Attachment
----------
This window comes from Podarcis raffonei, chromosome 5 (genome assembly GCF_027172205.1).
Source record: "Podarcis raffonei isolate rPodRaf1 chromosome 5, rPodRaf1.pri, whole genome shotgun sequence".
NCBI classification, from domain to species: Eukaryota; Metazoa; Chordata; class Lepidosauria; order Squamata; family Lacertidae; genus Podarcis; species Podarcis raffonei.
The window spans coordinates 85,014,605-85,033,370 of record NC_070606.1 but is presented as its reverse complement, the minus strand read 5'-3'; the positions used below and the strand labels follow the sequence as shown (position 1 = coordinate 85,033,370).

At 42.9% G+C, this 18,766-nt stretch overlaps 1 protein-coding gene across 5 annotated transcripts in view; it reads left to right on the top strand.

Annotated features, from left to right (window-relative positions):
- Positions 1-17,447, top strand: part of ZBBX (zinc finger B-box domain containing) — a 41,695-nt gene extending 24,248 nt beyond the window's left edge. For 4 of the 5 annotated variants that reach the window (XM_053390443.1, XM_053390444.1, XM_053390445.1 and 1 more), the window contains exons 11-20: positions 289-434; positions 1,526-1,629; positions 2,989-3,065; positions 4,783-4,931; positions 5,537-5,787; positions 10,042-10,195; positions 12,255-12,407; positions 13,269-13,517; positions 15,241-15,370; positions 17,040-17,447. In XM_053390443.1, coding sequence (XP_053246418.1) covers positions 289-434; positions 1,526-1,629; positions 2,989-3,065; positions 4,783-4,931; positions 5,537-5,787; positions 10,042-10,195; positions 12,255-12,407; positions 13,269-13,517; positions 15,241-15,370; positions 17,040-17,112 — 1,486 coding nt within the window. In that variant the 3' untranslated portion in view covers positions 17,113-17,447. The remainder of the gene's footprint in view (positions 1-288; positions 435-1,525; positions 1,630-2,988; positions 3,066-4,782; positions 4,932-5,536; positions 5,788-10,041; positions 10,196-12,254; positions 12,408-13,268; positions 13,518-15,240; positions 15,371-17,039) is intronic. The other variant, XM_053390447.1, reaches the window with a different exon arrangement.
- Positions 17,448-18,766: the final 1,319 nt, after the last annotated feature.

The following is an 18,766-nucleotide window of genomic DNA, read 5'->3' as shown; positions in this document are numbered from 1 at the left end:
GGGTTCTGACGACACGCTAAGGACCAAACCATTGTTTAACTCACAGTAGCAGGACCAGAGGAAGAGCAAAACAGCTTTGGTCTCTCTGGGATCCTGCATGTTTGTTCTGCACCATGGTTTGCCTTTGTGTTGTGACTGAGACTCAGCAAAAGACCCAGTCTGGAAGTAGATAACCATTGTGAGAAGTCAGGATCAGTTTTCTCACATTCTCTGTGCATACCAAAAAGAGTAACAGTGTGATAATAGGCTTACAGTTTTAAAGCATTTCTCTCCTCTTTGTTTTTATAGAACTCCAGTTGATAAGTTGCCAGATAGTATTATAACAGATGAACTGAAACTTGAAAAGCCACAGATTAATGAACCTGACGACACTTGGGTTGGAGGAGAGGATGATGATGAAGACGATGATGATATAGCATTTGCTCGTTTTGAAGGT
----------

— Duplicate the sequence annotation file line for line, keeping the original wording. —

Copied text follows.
This window comes from Podarcis raffonei, chromosome 5 (genome assembly GCF_027172205.1).
Source record: "Podarcis raffonei isolate rPodRaf1 chromosome 5, rPodRaf1.pri, whole genome shotgun sequence".
NCBI classification, from domain to species: Eukaryota; Metazoa; Chordata; class Lepidosauria; order Squamata; family Lacertidae; genus Podarcis; species Podarcis raffonei.
The window spans coordinates 85,014,605-85,033,370 of record NC_070606.1 but is presented as its reverse complement, the minus strand read 5'-3'; the positions used below and the strand labels follow the sequence as shown (position 1 = coordinate 85,033,370).

At 42.9% G+C, this 18,766-nt stretch overlaps 1 protein-coding gene across 5 annotated transcripts in view; it reads left to right on the top strand.

Annotated features, from left to right (window-relative positions):
- Positions 1-17,447, top strand: part of ZBBX (zinc finger B-box domain containing) — a 41,695-nt gene extending 24,248 nt beyond the window's left edge. For 4 of the 5 annotated variants that reach the window (XM_053390443.1, XM_053390444.1, XM_053390445.1 and 1 more), the window contains exons 11-20: positions 289-434; positions 1,526-1,629; positions 2,989-3,065; positions 4,783-4,931; positions 5,537-5,787; positions 10,042-10,195; positions 12,255-12,407; positions 13,269-13,517; positions 15,241-15,370; positions 17,040-17,447. In XM_053390443.1, coding sequence (XP_053246418.1) covers positions 289-434; positions 1,526-1,629; positions 2,989-3,065; positions 4,783-4,931; positions 5,537-5,787; positions 10,042-10,195; positions 12,255-12,407; positions 13,269-13,517; positions 15,241-15,370; positions 17,040-17,112 — 1,486 coding nt within the window. In that variant the 3' untranslated portion in view covers positions 17,113-17,447. The remainder of the gene's footprint in view (positions 1-288; positions 435-1,525; positions 1,630-2,988; positions 3,066-4,782; positions 4,932-5,536; positions 5,788-10,041; positions 10,196-12,254; positions 12,408-13,268; positions 13,518-15,240; positions 15,371-17,039) is intronic. The other variant, XM_053390447.1, reaches the window with a different exon arrangement.
- Positions 17,448-18,766: the final 1,319 nt, after the last annotated feature.

The following is an 18,766-nucleotide window of genomic DNA, read 5'->3' as shown; positions in this document are numbered from 1 at the left end:
GGGTTCTGACGACACGCTAAGGACCAAACCATTGTTTAACTCACAGTAGCAGGACCAGAGGAAGAGCAAAACAGCTTTGGTCTCTCTGGGATCCTGCATGTTTGTTCTGCACCATGGTTTGCCTTTGTGTTGTGACTGAGACTCAGCAAAAGACCCAGTCTGGAAGTAGATAACCATTGTGAGAAGTCAGGATCAGTTTTCTCACATTCTCTGTGCATACCAAAAAGAGTAACAGTGTGATAATAGGCTTACAGTTTTAAAGCATTTCTCTCCTCTTTGTTTTTATAGAACTCCAGTTGATAAGTTGCCAGATAGTATTATAACAGATGAACTGAAACTTGAAAAGCCACAGATTAATGAACCTGACGACACTTGGGTTGGAGGAGAGGATGATGATGAAGACGATGATGATATAGCATTTGCTCGTTTTGAAGGT